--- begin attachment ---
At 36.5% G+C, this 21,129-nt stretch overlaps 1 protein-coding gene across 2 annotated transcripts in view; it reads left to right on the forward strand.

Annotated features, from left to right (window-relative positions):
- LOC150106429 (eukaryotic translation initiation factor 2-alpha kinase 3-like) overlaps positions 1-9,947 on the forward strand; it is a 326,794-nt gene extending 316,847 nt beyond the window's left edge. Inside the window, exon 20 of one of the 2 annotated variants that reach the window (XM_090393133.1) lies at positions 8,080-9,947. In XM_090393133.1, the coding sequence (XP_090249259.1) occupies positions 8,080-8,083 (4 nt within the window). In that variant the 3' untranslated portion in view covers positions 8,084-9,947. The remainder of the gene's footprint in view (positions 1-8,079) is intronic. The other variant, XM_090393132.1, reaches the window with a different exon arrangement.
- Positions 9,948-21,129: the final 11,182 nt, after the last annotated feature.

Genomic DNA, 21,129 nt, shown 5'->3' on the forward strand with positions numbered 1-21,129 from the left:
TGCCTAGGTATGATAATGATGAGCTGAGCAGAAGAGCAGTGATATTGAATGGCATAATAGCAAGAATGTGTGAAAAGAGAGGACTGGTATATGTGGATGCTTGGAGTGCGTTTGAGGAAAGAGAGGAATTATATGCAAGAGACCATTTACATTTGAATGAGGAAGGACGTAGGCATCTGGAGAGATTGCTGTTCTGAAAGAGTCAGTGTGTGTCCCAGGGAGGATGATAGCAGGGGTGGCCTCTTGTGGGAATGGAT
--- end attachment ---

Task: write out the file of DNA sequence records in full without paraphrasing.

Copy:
At 36.5% G+C, this 21,129-nt stretch overlaps 1 protein-coding gene across 2 annotated transcripts in view; it reads left to right on the forward strand.

Annotated features, from left to right (window-relative positions):
- LOC150106429 (eukaryotic translation initiation factor 2-alpha kinase 3-like) overlaps positions 1-9,947 on the forward strand; it is a 326,794-nt gene extending 316,847 nt beyond the window's left edge. Inside the window, exon 20 of one of the 2 annotated variants that reach the window (XM_090393133.1) lies at positions 8,080-9,947. In XM_090393133.1, the coding sequence (XP_090249259.1) occupies positions 8,080-8,083 (4 nt within the window). In that variant the 3' untranslated portion in view covers positions 8,084-9,947. The remainder of the gene's footprint in view (positions 1-8,079) is intronic. The other variant, XM_090393132.1, reaches the window with a different exon arrangement.
- Positions 9,948-21,129: the final 11,182 nt, after the last annotated feature.

Genomic DNA, 21,129 nt, shown 5'->3' on the forward strand with positions numbered 1-21,129 from the left:
TGCCTAGGTATGATAATGATGAGCTGAGCAGAAGAGCAGTGATATTGAATGGCATAATAGCAAGAATGTGTGAAAAGAGAGGACTGGTATATGTGGATGCTTGGAGTGCGTTTGAGGAAAGAGAGGAATTATATGCAAGAGACCATTTACATTTGAATGAGGAAGGACGTAGGCATCTGGAGAGATTGCTGTTCTGAAAGAGTCAGTGTGTGTCCCAGGGAGGATGATAGCAGGGGTGGCCTCTTGTGGGAATGGAT